Business World, 14 January 2014


Even before the man-made and natural calamities hit the Philippines in the final trimester of 2013, the Philippine economy has shown signs of slowing down. The third-quarter GDP grew much slower than the first two quarters, and the economy is expected to significantly slow further in the fourth quarter.

Many economists, myself included, foresee that, on a full year basis, the Philippine economy will settle at slightly below 7% GDP growth, closer to the upper limit of the government’s 6 to 7% growth in 2013.

At the same time, the general consensus is that the Philippine economy would slow to around 6.0% growth in 2014, largely because of base effect (2013 growth was unusually high), the continuing weakness of the global economy, including the US, and the growing sense that the Aquino administration would fail to deliver on what he promised to deliver.

Fitch Ratings has a slightly lower economic growth forecast for the Philippines in the next two years: 5.5% in 2014 and 6% in 2015. Both are lower than the government’s forecast of 6.5-7.5% and 7-8%, respectively.

The rating agency suspects the sustainability of the strong growth in recent years. It said that compared to its regional peers, the Philippines has weaknesses such as low government revenues and low average per capital income.

With President Aquino’s no-new-tax policy, it would be impossible to achieve a tax-to-GDP ratio of 17%. Improvements in tax administration can only do so much.

In the meantime, with high population growth, and with the Reproduction Health Law stuck in the Supreme Court, per capita income will continue to stagnate.

With the recent man-made and natural calamities that hit the Philippines in the second half of 2013, the emerging consensus is that poverty will get worse before it gets better.

Not surprisingly, the December 2013 poverty Social Weather Stations (SWS) survey results show that more families considered themselves poor — 55% of respondents or 11.8 million households, up from 50% three months earlier (September 2013).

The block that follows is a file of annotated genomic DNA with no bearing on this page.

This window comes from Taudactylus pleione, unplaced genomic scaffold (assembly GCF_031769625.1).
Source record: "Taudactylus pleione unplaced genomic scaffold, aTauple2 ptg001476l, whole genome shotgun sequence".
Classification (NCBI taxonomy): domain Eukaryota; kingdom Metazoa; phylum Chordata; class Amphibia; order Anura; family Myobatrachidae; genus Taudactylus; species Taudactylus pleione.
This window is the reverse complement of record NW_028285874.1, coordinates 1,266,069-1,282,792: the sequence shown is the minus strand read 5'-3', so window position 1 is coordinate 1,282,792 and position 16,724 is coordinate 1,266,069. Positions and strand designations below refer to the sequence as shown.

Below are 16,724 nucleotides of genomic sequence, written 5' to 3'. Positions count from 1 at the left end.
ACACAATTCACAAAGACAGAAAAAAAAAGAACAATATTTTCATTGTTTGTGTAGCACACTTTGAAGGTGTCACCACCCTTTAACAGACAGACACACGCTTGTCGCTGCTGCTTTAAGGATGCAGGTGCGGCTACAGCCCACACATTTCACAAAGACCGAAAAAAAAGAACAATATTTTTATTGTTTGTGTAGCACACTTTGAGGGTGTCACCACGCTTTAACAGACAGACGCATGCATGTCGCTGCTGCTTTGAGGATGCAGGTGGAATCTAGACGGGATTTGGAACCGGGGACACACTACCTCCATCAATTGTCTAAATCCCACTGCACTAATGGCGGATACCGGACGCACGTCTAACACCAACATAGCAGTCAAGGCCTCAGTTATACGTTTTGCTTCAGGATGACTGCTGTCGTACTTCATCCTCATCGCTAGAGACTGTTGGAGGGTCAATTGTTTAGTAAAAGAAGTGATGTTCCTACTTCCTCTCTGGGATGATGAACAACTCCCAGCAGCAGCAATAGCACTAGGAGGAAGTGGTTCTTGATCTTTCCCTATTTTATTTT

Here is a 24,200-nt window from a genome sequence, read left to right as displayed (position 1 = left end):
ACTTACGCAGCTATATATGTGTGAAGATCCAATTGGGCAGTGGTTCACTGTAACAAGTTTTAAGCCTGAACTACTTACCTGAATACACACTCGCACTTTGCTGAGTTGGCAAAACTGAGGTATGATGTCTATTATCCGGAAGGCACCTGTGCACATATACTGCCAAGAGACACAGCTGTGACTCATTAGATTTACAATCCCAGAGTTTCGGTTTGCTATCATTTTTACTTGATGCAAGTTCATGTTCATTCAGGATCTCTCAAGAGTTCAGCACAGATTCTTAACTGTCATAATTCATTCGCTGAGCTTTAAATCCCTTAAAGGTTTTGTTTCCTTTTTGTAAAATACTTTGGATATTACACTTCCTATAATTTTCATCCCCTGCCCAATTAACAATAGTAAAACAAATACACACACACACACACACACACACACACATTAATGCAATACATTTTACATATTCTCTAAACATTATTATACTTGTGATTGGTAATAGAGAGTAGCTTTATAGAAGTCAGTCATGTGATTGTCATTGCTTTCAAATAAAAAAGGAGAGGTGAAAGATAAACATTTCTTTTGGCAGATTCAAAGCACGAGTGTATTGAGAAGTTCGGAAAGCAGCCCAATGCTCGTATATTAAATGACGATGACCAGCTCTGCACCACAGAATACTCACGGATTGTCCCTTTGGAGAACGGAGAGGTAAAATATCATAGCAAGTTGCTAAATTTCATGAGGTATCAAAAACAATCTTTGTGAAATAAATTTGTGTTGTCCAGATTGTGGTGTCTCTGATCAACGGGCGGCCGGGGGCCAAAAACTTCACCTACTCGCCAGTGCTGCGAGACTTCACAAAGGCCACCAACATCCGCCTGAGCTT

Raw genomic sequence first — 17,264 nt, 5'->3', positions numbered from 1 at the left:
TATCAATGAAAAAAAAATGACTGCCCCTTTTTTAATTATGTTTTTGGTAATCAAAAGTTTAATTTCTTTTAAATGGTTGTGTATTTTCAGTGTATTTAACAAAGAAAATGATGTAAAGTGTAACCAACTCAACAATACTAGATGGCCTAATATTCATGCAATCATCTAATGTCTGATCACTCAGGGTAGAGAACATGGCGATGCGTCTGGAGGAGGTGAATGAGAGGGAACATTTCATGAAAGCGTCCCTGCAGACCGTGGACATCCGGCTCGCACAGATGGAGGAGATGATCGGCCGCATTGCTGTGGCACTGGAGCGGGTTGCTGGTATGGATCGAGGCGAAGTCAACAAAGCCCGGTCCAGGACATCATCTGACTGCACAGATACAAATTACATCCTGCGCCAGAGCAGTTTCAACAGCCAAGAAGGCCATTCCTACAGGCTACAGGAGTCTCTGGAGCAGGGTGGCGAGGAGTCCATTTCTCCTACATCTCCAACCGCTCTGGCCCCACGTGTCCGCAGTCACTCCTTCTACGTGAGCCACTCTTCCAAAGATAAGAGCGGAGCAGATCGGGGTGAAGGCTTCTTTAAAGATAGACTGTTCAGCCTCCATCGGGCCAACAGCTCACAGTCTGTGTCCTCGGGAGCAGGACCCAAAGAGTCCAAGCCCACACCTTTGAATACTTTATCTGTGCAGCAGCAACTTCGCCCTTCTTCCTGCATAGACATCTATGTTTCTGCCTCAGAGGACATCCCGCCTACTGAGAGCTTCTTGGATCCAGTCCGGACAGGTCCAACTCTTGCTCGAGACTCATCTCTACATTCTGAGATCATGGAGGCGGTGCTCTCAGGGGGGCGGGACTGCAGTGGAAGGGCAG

The worsening poverty was practically uniform across geographical areas: in the National Capital Region, the proportion of households who rated themselves poor rose from 44% in September 2013 to 46% in December 2013; in the rest of Luzon, it rose from 42% to 50%; in the Visayas, it rose from 62% to 68%; and in Mindanao, there was a slight improvement from 61% to 59%.

But the improvement in Mindanao can be explained by the sharp increase in self-rated poverty in September 2013 to 61%, from 47% in June 2013, due to the armed conflict in Zamboanga City which erupted in Sept. 9. The Third Quarter 2013 SWS survey was done a few weeks later (Sept. 20-23).


Sustaining strong growth requires deeper and long-lasting economic reforms. But with Mr. Aquino’s presidency fast coming to a close, and with eroding political support, the emerging sentiment is that he may be unwilling to institute real reforms before he steps down in June 2016.

During the last three years, foreign direct investors have not brought long-term capital into the Philippines in a big way. The Philippines has received the lowest total foreign direct investments (FDIs) among the ASEAN-5 economies: Indonesia, Malaysia, the Philippines, Thailand and Singapore.

By now, foreign investors are convinced that President Aquino will not open up the Philippine economy by amending some restrictive provisions of the Philippine Constitution. It would take a miracle to have his position reversed. Miracles do happen. But time is not on his side.

Another challenge for the Aquino administration is how to address an uncertain, still weak, world economy.